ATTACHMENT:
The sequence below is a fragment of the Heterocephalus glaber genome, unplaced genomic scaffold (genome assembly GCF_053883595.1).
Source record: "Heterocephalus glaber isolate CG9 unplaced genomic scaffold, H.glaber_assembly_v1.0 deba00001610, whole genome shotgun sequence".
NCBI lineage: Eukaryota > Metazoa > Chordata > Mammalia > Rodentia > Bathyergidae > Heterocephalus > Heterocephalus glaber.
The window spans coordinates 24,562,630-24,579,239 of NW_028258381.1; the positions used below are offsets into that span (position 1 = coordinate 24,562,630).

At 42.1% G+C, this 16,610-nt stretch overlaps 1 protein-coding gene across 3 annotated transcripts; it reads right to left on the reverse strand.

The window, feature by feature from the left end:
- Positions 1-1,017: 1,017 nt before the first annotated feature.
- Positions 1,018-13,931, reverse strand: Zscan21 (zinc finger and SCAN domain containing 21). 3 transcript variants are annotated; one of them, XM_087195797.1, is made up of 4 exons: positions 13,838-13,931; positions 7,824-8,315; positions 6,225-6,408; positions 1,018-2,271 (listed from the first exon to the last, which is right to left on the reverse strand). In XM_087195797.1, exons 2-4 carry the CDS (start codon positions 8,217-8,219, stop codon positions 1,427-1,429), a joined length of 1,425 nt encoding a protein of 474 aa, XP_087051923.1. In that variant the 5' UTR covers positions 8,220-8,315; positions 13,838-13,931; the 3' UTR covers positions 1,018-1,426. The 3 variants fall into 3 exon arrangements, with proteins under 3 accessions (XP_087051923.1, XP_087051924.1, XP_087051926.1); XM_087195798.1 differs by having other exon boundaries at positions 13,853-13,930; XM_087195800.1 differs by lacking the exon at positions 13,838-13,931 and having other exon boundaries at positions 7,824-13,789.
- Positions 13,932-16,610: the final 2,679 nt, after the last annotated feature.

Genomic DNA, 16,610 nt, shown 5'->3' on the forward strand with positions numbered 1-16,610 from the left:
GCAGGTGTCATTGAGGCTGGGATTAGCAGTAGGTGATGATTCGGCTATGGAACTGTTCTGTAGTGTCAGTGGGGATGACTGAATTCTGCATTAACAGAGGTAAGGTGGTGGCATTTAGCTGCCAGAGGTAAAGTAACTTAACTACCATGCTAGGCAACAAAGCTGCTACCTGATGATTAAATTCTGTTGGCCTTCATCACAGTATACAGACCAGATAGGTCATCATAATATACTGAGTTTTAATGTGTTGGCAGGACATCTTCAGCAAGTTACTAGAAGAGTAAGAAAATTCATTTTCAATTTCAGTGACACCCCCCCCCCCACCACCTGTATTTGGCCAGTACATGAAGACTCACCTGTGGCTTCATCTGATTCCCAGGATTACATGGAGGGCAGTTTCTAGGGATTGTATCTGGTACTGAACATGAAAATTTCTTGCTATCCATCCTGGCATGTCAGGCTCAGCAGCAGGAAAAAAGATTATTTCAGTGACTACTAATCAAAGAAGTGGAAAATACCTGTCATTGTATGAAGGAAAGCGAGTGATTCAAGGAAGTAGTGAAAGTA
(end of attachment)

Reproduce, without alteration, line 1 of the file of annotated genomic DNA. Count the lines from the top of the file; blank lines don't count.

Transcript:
The sequence below is a fragment of the Heterocephalus glaber genome, unplaced genomic scaffold (genome assembly GCF_053883595.1).